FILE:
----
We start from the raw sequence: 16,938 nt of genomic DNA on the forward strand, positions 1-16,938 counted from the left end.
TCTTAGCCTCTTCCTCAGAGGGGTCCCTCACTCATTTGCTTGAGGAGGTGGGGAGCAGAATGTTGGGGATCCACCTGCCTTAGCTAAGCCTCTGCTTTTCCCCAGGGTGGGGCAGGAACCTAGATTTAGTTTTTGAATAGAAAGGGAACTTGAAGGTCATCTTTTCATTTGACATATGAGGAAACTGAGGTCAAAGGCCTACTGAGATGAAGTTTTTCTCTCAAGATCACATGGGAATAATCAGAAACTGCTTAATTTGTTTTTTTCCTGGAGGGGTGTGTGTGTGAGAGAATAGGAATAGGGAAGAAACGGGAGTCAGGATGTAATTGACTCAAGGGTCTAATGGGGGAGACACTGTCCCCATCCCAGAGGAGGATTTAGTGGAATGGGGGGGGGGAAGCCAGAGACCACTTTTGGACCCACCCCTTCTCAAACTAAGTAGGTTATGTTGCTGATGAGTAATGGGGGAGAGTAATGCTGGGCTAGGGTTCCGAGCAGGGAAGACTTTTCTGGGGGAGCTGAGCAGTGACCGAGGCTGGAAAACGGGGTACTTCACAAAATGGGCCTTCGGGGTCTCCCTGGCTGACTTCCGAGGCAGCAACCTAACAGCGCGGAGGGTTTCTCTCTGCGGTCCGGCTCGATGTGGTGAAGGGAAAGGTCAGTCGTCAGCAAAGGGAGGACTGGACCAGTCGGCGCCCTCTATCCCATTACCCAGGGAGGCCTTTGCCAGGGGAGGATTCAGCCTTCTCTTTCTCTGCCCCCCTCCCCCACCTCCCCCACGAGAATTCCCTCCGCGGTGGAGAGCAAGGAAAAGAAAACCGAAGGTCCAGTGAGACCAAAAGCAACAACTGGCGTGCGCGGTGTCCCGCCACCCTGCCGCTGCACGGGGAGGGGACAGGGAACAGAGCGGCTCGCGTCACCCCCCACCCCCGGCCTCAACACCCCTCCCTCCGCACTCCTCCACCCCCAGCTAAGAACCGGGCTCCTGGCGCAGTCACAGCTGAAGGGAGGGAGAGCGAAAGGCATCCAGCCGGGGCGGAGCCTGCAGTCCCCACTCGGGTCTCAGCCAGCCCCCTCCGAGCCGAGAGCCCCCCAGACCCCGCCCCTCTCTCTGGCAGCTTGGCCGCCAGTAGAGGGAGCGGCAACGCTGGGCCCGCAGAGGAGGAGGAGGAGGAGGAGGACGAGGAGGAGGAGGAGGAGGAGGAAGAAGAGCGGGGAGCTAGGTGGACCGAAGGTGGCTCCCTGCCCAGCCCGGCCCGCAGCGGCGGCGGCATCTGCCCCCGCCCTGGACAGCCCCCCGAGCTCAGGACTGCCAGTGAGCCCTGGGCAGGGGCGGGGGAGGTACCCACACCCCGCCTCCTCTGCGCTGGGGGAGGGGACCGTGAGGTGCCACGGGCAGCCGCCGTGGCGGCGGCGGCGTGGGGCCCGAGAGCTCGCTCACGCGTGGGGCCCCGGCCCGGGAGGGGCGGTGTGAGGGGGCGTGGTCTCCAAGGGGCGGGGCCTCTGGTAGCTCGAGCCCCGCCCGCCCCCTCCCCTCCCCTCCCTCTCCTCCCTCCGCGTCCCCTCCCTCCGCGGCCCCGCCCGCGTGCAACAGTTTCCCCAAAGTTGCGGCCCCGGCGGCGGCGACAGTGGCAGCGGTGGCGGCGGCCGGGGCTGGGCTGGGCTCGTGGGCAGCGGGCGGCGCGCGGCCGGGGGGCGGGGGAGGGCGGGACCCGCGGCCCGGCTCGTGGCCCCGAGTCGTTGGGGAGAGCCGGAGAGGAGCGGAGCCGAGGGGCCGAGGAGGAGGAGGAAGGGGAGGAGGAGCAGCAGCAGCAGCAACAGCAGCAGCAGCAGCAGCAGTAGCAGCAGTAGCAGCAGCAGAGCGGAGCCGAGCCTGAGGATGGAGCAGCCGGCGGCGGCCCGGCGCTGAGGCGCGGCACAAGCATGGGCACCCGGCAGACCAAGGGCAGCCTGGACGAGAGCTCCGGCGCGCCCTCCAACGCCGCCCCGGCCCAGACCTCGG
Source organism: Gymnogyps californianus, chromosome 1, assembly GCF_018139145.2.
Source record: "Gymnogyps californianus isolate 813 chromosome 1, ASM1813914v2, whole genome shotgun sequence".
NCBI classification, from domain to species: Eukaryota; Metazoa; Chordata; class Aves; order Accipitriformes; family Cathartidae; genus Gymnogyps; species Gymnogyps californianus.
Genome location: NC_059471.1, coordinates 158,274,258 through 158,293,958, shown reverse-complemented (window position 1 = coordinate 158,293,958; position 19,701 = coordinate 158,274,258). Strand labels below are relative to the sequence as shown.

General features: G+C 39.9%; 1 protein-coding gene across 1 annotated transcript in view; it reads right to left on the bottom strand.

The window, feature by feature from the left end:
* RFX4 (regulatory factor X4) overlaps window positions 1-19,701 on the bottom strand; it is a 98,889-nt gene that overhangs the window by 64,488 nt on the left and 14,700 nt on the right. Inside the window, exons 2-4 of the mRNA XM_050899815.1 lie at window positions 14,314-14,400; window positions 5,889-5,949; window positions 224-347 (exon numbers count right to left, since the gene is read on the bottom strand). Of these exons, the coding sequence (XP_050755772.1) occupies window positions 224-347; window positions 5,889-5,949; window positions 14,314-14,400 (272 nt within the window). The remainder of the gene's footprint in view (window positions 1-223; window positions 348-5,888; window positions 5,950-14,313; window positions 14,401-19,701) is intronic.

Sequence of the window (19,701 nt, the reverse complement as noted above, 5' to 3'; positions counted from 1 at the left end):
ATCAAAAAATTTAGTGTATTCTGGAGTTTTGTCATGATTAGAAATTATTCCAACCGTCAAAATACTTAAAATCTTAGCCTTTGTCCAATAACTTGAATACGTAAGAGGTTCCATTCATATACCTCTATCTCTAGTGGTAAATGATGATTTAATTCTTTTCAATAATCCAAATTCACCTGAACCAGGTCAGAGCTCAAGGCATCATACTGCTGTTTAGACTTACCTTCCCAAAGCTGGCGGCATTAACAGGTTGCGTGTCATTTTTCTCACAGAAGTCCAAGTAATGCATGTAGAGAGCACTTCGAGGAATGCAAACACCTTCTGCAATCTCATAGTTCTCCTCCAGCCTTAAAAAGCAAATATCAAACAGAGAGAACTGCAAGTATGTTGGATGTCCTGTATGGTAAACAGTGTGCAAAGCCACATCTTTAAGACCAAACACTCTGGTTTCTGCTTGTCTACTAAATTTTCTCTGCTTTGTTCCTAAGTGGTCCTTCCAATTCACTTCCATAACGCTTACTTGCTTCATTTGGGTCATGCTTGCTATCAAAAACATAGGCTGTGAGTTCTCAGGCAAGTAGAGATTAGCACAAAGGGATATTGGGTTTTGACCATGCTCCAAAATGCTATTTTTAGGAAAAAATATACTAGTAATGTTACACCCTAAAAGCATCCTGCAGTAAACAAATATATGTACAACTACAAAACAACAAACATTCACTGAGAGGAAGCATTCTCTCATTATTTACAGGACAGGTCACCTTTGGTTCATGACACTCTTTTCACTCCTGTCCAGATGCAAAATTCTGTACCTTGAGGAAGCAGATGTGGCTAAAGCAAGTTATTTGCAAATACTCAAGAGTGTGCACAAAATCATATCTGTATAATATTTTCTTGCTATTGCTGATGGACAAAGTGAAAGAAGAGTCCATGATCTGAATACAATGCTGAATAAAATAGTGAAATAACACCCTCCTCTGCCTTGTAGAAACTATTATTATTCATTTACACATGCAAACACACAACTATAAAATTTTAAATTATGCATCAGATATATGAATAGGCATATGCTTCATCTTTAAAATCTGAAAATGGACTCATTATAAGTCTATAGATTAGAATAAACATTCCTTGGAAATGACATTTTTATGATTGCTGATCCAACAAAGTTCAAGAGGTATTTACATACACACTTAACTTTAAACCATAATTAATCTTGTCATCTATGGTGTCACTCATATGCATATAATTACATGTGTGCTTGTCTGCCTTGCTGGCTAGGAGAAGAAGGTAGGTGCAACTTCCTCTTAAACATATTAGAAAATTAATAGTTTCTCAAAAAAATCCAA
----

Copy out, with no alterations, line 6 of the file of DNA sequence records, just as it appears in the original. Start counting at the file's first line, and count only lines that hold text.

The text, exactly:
Genome location: NC_059471.1, coordinates 158,274,258 through 158,293,958, shown reverse-complemented (window position 1 = coordinate 158,293,958; position 19,701 = coordinate 158,274,258). Strand labels below are relative to the sequence as shown.